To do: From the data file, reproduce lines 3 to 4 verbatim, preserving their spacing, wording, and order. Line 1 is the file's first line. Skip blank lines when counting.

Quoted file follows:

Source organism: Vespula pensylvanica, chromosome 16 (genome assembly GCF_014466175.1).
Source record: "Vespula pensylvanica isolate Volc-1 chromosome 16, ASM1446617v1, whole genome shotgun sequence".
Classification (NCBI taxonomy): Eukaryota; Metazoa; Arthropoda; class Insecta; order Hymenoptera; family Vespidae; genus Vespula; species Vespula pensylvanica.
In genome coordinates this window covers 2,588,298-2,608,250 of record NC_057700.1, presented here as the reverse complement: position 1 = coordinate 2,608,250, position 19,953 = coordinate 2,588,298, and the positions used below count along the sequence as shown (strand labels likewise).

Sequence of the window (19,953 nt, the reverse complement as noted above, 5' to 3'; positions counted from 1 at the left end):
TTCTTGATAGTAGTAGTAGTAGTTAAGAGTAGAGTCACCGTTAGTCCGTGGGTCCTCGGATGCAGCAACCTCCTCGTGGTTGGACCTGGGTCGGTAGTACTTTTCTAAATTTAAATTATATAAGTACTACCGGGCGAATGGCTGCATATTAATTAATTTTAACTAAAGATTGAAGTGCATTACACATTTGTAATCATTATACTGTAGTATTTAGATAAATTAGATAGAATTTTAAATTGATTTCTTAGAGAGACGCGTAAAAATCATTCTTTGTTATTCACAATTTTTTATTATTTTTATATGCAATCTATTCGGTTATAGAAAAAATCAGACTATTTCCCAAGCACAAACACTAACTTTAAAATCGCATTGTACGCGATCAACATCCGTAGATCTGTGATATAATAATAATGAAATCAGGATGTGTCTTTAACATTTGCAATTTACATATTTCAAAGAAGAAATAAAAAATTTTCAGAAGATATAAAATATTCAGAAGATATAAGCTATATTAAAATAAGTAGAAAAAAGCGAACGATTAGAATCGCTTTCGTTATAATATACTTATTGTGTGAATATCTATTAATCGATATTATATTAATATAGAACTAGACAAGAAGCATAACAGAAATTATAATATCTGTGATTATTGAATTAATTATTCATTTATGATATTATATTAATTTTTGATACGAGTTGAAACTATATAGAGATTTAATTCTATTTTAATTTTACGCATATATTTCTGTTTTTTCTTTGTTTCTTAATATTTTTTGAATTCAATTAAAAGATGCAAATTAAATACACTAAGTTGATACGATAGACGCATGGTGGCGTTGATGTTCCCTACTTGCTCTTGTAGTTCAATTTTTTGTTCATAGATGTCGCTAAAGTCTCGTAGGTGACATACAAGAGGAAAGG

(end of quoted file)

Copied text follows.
Classification (NCBI taxonomy): Eukaryota; Metazoa; Arthropoda; class Insecta; order Hymenoptera; family Vespidae; genus Vespula; species Vespula pensylvanica.
In genome coordinates this window covers 2,588,298-2,608,250 of record NC_057700.1, presented here as the reverse complement: position 1 = coordinate 2,608,250, position 19,953 = coordinate 2,588,298, and the positions used below count along the sequence as shown (strand labels likewise).